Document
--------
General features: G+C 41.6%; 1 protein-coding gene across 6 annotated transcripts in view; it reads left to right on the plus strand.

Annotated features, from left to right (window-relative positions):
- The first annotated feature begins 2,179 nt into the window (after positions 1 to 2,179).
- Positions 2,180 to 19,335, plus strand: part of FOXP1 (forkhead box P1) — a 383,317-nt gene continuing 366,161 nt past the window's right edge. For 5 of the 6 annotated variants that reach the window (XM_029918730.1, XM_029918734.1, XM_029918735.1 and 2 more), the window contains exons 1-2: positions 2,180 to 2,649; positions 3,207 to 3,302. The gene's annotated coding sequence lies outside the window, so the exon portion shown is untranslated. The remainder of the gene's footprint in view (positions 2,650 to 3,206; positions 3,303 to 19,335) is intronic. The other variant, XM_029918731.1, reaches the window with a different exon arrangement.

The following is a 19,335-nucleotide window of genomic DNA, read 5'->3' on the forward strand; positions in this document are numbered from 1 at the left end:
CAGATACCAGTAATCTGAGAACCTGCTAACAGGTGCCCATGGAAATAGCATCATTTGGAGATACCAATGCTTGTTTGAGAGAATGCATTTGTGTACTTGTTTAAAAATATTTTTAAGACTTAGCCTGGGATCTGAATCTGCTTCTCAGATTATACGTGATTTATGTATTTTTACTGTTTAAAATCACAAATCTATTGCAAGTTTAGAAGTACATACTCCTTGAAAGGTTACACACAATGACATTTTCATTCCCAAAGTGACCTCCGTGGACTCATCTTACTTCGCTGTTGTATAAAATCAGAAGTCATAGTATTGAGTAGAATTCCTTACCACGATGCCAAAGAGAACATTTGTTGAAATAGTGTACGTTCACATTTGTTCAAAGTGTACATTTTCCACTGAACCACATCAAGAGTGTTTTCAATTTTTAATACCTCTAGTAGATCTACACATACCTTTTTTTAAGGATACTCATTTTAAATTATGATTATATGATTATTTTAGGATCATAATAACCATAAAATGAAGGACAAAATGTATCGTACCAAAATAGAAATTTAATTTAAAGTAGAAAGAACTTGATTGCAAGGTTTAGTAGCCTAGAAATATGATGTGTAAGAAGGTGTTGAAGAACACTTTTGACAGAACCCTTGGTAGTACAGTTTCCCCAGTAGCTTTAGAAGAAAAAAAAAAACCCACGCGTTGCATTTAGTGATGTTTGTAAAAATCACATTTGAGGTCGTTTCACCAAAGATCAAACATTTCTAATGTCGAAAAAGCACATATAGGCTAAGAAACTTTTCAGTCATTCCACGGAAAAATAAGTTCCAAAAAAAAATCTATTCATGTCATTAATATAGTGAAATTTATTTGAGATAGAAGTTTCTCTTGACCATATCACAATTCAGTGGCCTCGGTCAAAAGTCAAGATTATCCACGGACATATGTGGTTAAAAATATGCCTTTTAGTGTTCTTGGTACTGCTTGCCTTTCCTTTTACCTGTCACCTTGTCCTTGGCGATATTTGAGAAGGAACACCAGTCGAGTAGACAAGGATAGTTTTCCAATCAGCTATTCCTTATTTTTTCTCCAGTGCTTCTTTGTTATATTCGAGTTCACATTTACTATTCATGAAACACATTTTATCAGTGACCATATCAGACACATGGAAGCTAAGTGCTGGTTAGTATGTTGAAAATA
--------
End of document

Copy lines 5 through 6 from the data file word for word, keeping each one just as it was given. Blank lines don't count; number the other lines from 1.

The following is a 19,335-nucleotide window of genomic DNA, read 5'->3' on the forward strand; positions in this document are numbered from 1 at the left end:
CAGATACCAGTAATCTGAGAACCTGCTAACAGGTGCCCATGGAAATAGCATCATTTGGAGATACCAATGCTTGTTTGAGAGAATGCATTTGTGTACTTGTTTAAAAATATTTTTAAGACTTAGCCTGGGATCTGAATCTGCTTCTCAGATTATACGTGATTTATGTATTTTTACTGTTTAAAATCACAAATCTATTGCAAGTTTAGAAGTACATACTCCTTGAAAGGTTACACACAATGACATTTTCATTCCCAAAGTGACCTCCGTGGACTCATCTTACTTCGCTGTTGTATAAAATCAGAAGTCATAGTATTGAGTAGAATTCCTTACCACGATGCCAAAGAGAACATTTGTTGAAATAGTGTACGTTCACATTTGTTCAAAGTGTACATTTTCCACTGAACCACATCAAGAGTGTTTTCAATTTTTAATACCTCTAGTAGATCTACACATACCTTTTTTTAAGGATACTCATTTTAAATTATGATTATATGATTATTTTAGGATCATAATAACCATAAAATGAAGGACAAAATGTATCGTACCAAAATAGAAATTTAATTTAAAGTAGAAAGAACTTGATTGCAAGGTTTAGTAGCCTAGAAATATGATGTGTAAGAAGGTGTTGAAGAACACTTTTGACAGAACCCTTGGTAGTACAGTTTCCCCAGTAGCTTTAGAAGAAAAAAAAAAACCCACGCGTTGCATTTAGTGATGTTTGTAAAAATCACATTTGAGGTCGTTTCACCAAAGATCAAACATTTCTAATGTCGAAAAAGCACATATAGGCTAAGAAACTTTTCAGTCATTCCACGGAAAAATAAGTTCCAAAAAAAAATCTATTCATGTCATTAATATAGTGAAATTTATTTGAGATAGAAGTTTCTCTTGACCATATCACAATTCAGTGGCCTCGGTCAAAAGTCAAGATTATCCACGGACATATGTGGTTAAAAATATGCCTTTTAGTGTTCTTGGTACTGCTTGCCTTTCCTTTTACCTGTCACCTTGTCCTTGGCGATATTTGAGAAGGAACACCAGTCGAGTAGACAAGGATAGTTTTCCAATCAGCTATTCCTTATTTTTTCTCCAGTGCTTCTTTGTTATATTCGAGTTCACATTTACTATTCATGAAACACATTTTATCAGTGACCATATCAGACACATGGAAGCTAAGTGCTGGTTAGTATGTTGAAAATA